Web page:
Conflict between local law and state law, which controls? State law. Between state and federal law? Barring constitutional issues, federal law. Between federal law and international law? FEDERAL LAW. You expect the ranking to jump to international. But it just doesn't. We are a world of sovereign nations.Ah! Now the whole claim of the illegality of the war breaks down. If the President were authorized to invade Iraq by Congress (as he was), then was the invasion illegal under international law? Particularly (but regardless of this fact actually) when the UN did not explicitly forbid the action?

    Well, think of adverse possession in domestic law. If you take land and keep it and use it, eventually it becomes yours. There are many differences here, but the essential pragmatic basis is the same.I am very glad you brought this up. What about rare works of art stolen from Jews in Nazi Germany. No matter how many subsequent owners there have been, the painting must be returned to heirs of the original owner. Or is this a case of DOMESTIC law?

    One last thing, if I adopt this argument, then it seems to me that it devastates the claim that the "Occupation" or the interium government it set up is objectively illegitimate. Since pragmatism is all that matters, the Ba'athists are the ones that are illegitimate now, since they have lost control of 95% of the country. Do I have this right?

    Democracy don't rule the world
    You best get that in your head.
    This world is ruled by violence,
    But I guess that's better left unsaid.
    --Bob Dylan, Union Sundown

    By Blogger CMAR II, at 3:45 PM  

  • (My original statements in standard; your responses set off with asterisks; my subsequent responses in CAPS.)

    Conflict between local law and state law, which controls? State law. Between state and federal law? Barring constitutional issues, federal law. Between federal law and international law? FEDERAL LAW. You expect the ranking to jump to international. But it just doesn't. We are a world of sovereign nations.

    **Ah! Now the whole claim of the illegality of the war breaks down. If the President were authorized to invade Iraq by Congress (as he was), then was the invasion illegal under international law? Particularly (but regardless of this fact actually) when the UN did not explicitly forbid the action?**

    WELL, UNFORTUNATELY IT'S A BIT MORE COMPLICATED. WE MAY BE THE ULTIMATE ARBITERS OF INTERNATIONAL LAW FOR OURSELVES, BUT NOT FOR OTHERS. IF WE SIGN A TREATY BUT DON'T ADOPT ENABLING LEGISLATION TO PUT IT INTO EFFECT AND THEN VIOLATE IT, IT IS INEFFECTIVE UNDER OUR DOMESTIC LAW. BUT OTHER COUNTRIES CAN STILL LEGITIMATELY COMPLAIN, "YOU BROKE YOUR PROMISE. WE WILL SANCTION YOU (OR SOMETHING)." AND THEY WOULD BE RIGHT.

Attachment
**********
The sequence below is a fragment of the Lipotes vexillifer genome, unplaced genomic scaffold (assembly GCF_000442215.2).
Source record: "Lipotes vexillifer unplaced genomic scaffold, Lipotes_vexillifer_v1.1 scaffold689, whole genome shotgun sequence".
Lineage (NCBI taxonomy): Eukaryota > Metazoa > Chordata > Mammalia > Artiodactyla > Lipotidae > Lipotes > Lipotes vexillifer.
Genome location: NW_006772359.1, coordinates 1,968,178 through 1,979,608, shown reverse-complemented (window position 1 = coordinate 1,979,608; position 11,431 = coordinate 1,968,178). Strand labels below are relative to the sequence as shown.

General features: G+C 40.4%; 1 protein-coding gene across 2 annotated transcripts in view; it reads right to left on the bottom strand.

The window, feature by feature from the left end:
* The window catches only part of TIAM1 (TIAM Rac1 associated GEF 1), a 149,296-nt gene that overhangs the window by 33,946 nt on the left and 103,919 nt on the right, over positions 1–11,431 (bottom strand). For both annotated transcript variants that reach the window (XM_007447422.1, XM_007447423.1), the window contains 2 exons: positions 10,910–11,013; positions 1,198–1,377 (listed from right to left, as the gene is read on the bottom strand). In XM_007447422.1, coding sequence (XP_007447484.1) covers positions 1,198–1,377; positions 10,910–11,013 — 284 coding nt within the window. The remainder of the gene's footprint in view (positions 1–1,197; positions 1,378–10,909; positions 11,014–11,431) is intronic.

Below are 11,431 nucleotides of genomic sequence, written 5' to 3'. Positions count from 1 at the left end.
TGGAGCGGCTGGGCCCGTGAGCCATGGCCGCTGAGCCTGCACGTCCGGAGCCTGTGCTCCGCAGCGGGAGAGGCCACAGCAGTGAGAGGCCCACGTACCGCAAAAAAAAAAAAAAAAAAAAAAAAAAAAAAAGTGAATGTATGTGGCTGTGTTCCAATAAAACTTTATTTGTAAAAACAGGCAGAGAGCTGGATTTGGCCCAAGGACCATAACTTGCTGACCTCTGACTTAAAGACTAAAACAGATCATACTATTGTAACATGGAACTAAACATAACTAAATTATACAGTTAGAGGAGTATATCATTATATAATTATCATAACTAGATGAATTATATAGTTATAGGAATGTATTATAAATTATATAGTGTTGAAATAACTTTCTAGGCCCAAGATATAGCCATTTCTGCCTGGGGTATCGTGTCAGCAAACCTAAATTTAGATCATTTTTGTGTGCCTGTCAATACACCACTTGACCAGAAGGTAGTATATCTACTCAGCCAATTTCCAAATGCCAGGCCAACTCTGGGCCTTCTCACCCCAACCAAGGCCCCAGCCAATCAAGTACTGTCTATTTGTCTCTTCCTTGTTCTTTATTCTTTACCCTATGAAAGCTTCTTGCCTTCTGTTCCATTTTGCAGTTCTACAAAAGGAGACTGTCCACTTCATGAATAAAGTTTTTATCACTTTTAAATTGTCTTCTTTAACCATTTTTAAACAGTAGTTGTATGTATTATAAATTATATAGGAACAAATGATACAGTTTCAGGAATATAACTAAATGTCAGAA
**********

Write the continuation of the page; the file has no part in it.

WHETHER THE WAR IS "ILLEGAL" OR NOT BOILS DOWN TO HOW YOU INTERPRET VARIOUS ARTICLES OF LAWS ESTABLISHING THE UN AND OTHER RELATED CONVENTIONS ADOPTED BY US CONCERNING THE RIGHT TO WAGE WAR. SOVEREIGN NATIONS RETAIN THE RIGHT OF SELF-DEFENSE. IS WAR WITHIN IRAQ WITHIN THAT AMBIT? WE SAY YES. OTHERS MAY SAY NO. THERE IS NO INTERNATIONAL ARBITER SET UP TO SETTLE THAT DISPUTE. SO FOR US, *WE* SETTLE IT. ONE COULD ARGUE, THOUGH, THAT WE SETTLED IT IN A DISHONEST WAY.

    Well, think of adverse possession in domestic law. If you take land and keep it and use it, eventually it becomes yours. There are many differences here, but the essential pragmatic basis is the same.

    **I am very glad you brought this up. What about rare works of art stolen from Jews in Nazi Germany. No matter how many subsequent owners there have been, the painting must be returned to heirs of the original owner. Or is this a case of DOMESTIC law?**

    MY POINT WAS NOT THAT ALL PROPERTY CAN ALWAYS BE ALIENATED BY THEFT. JUST THAT THERE ARE *SOME* PARALLELS TO "ACQUISITION BY FORCE" IN DOMESTIC LAW. BUT THE LAW OF PROPERTY, REAL VS. PERSONAL, ENGLISH VS. ROMAN, DOMESTIC VS. INTERNATIONAL IS COMPLICATED.

    **One last thing, if I adopt this argument, then it seems to me that it devastates the claim that the "Occupation" or the interium government it set up is objectively illegitimate. Since pragmatism is all that matters, the Ba'athists are the ones that are illegitimate now, since they have lost control of 95% of the country. Do I have this right?**

    WELL, THE BAATHISTS DON'T CONTROL *ANY* OF THE COUNTRY ANYMORE. THERE ARE INSURGENCY OPERATIONS GOING ON THAT MAY INVOLVE SOME BAATHISTS, BUT THEY DON'T RULE ANYWHERE.

    ONE CAN ARGUE THAT A GOVERNMENT IMPOSED BY FORCE FROM OUTSIDE IS UNJUST. AND THAT HAS SOME EFFECT ON THE CALCULUS OF LEGITIMACY, DOESN'T IT? BUT THE ULTIMATE WAY THE QUESTION IS SETTLED IS BY FORCE AND LENGTH OF TIME. REMEMBER, I SAID ONE *COULD* ARGUE THAT SADDAM STILL HAS A CLAIM TO BE THE LEGITIMATE RULER, THOUGHT IT'S DIFFICULT. MY POINT IS JUST THAT *IF* YOU ARGUE THAT SADDAM WAS *REMOVED* ILLEGITMATELY, IT DOESN'T FOLLOW UNDER INT'L LAW THAT THE GOVERNMENT INSTALLED AFTERWARD SHOULD BE REPLACED BY SADDAM. YOU *CAN* SAY, AND IN THIS CASE PROBABLY *WOULD* SAY, "BAD MEANS, BUT GOOD END ACHIEVED. LET'S STICK WITH IT."


    Jeff